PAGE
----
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Entries in Germany (2)

Friday
Apr152011

Vicarious Embarrassment a Pain in the Brain

Stockbyte/Thinkstock(LOS ANGELES) -- Ever wonder why some people can't stand the over-the-top awkwardness of characters on The Office while others love it? It may have to do with the ability to feel empathy, according to new research from the Philipps-University Marburg in Germany.

Researchers analyzed how people experience vicarious embarrassment -- that cringe we feel when the host of a party makes a toast with a piece of spinach in his teeth -- and found that it was closely tied to feelings of empathy and empathy centers in the brain.

A group of 619 German 20-somethings were shown a series of vignettes depicting a stranger getting into embarrassing situations, and then asked to rate how much embarrassment they felt for him. Sometimes the stranger was oblivious to their faux-pas, like the spinach-in-the-teeth example. Sometimes they were painfully aware -- one showed a person bending over and splitting his pants.

Though empathy is usually thought of as pain we experience with someone -- they suffer and we suffer with them -- researchers found that the subjects felt vicarious embarrassment even when the strangers in question were blissfully unaware of their pratfalls.

"We are wired for empathy," says Dr. Marco Iacoboni, professor of psychiatry and biobehavioral sciences at UCLA. "Human instinct is to be empathic. We can't help it."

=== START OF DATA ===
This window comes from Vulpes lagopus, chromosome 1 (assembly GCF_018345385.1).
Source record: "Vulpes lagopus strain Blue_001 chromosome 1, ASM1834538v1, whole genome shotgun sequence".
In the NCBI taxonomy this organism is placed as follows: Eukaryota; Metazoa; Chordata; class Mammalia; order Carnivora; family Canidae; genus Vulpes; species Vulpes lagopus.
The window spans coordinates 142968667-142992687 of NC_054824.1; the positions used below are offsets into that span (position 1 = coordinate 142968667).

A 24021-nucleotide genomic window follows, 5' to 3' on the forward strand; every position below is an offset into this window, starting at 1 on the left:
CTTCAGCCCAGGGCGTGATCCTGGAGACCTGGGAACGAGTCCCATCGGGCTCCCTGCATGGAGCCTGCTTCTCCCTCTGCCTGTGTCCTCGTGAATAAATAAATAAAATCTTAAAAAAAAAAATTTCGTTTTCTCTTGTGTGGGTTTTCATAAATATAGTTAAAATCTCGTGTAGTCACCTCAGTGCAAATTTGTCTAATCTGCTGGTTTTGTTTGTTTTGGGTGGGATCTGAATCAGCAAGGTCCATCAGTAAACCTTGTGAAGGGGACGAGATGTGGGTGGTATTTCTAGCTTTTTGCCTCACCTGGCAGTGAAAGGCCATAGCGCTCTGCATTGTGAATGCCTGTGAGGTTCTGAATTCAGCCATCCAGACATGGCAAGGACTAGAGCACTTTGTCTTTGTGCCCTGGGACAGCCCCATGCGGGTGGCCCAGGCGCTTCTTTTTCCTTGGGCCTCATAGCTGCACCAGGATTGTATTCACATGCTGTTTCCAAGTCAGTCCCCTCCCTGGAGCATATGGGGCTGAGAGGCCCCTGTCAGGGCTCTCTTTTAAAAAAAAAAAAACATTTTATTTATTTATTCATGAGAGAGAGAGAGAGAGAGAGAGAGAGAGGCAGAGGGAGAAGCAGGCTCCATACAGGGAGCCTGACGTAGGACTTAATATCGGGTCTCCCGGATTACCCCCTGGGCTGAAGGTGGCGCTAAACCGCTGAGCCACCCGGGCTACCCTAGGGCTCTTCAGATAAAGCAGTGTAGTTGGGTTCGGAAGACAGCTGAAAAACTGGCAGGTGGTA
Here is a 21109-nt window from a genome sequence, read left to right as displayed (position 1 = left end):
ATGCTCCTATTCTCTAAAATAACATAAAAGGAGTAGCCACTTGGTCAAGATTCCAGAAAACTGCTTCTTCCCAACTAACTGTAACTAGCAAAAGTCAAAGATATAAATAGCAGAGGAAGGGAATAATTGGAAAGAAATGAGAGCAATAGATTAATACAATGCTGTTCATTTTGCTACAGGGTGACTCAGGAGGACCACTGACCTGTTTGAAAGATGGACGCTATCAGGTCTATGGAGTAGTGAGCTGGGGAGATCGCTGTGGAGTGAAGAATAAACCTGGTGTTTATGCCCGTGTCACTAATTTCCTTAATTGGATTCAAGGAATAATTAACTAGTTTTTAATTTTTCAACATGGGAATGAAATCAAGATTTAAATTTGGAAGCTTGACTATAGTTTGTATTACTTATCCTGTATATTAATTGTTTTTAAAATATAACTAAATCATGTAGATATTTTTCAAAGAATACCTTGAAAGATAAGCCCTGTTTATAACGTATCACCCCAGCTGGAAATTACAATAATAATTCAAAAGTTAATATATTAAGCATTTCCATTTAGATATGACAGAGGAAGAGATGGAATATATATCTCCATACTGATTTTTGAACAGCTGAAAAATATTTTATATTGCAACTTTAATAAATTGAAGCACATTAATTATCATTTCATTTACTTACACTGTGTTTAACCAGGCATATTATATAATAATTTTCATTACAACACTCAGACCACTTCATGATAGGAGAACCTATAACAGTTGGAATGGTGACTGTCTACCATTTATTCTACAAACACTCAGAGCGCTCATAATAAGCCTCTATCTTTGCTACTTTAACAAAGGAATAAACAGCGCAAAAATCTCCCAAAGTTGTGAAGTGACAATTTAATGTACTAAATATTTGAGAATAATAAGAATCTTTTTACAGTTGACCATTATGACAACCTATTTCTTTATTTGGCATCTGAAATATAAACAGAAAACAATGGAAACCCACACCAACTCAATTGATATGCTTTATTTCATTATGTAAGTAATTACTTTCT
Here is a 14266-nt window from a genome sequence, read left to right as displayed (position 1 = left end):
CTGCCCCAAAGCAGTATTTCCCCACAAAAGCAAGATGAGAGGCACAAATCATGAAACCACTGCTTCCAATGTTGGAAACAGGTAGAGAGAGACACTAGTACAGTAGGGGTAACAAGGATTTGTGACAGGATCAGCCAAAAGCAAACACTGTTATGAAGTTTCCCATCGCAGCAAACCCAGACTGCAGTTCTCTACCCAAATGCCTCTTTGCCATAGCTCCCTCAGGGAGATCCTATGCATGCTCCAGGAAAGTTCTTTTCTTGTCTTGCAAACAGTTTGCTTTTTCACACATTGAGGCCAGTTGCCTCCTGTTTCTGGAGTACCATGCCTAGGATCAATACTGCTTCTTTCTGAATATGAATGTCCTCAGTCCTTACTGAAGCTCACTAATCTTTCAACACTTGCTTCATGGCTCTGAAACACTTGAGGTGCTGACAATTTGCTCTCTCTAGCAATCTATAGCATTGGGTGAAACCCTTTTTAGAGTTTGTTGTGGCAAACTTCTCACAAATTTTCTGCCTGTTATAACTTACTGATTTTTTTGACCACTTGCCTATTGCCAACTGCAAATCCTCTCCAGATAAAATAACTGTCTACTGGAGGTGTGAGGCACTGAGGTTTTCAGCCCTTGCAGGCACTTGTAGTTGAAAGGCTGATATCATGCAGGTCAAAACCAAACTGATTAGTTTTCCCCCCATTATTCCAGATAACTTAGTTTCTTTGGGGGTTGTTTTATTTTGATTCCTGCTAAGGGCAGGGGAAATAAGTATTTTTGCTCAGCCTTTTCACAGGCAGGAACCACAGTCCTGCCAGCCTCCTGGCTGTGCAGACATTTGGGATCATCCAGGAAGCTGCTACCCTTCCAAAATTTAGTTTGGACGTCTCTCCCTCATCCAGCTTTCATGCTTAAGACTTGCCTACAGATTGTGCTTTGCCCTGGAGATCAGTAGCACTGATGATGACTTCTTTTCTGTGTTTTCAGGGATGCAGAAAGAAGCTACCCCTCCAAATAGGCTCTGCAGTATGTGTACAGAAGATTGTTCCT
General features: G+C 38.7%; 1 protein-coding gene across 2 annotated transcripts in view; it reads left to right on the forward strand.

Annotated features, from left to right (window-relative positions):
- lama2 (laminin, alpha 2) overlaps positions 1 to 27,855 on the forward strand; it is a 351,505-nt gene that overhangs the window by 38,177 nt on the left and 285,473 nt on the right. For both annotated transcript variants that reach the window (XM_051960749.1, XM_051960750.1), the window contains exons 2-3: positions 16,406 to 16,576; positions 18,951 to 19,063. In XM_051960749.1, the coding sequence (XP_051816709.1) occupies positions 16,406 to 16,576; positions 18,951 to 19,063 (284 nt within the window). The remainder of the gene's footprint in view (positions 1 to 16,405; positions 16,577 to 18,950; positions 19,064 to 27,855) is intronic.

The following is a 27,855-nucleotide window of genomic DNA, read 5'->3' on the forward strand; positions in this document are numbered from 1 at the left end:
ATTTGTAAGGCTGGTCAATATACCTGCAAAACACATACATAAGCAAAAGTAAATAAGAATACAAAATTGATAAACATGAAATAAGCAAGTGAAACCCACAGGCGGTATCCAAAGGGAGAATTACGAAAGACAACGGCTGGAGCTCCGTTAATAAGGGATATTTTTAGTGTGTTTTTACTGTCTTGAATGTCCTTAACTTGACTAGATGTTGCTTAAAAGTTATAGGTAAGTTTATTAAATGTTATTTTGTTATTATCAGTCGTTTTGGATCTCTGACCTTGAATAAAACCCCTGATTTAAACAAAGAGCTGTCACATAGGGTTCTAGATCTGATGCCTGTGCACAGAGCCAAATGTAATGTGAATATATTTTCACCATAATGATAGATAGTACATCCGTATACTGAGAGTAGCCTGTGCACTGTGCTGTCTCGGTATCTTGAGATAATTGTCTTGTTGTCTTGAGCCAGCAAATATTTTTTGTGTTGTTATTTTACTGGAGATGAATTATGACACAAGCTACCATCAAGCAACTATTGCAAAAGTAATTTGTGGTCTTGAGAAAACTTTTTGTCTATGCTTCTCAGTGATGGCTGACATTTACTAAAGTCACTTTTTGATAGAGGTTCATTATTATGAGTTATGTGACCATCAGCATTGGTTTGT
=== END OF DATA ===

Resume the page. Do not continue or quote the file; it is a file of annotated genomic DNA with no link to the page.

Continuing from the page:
For centuries, he says, scientists thought of empathy upside-down: that we were animals fighting for survival and it was only our higher brain functions that allowed us to feel cooperative emotions such as empathy. Neuroscientists are now finding that our brains are wired on a very basic level to feel empathy for others, though obviously the capacity for empathy varies from person to person.

The study was published Wednesday in the journal PLoS One

Copyright 2011 ABC News Radio

Tuesday
Oct262010

Cows Working Nights to Help Insomniacs

Photo Courtesy - Getty Images(MUNICH) -- German cows are working nights to help insomniacs.

A herd of 1,400 cows is being milked between the hours of 2 a.m. and 4 a.m. under the theory they will produce more sleep-inducing melatonin in their milk at a time when they are usually lying down in the dark.

To further boost the melatonin production, the cows are fed clover and soothed under warm red lights to lower stress levels while being milked. During the day when the weather is good, the pampered animals are turned out in a pen with grass and deep, cozy sand, which the workers call "cow beach."

By giving the cows special treatment, the Milchkristalle company says it's getting special milk with 10 times more of the sleep-regulating hormone melatonin than normal milk. The milk is freeze-dried and turned into a product known as Nightmilk Crystals, which can be mixed with regular milk or with yogurt and consumed before going to bed.

After six years of research, the Munich-based company says its studies show giving cows different care and milking them during the middle of the night changes the level of nocturnal melatonin in their blood and the milk they produce.

Milchkristalle began selling the Nightmilk Crystals in German pharmacies and through its website in March. Recently, the company's had orders from India, Austria and the U.S.

Melatonin, which is widely available without a prescription in the U.S., is under much stricter restrictions in Europe where it's only available at pharmacies. The hormone is naturally produced by the body and used by the brain to regulate the sleep-wake cycle. Doctors often recommend supplements of melatonin for people who have jet lag or work odd shifts.

Copyright 2010 ABC News Radio







ABC News Radio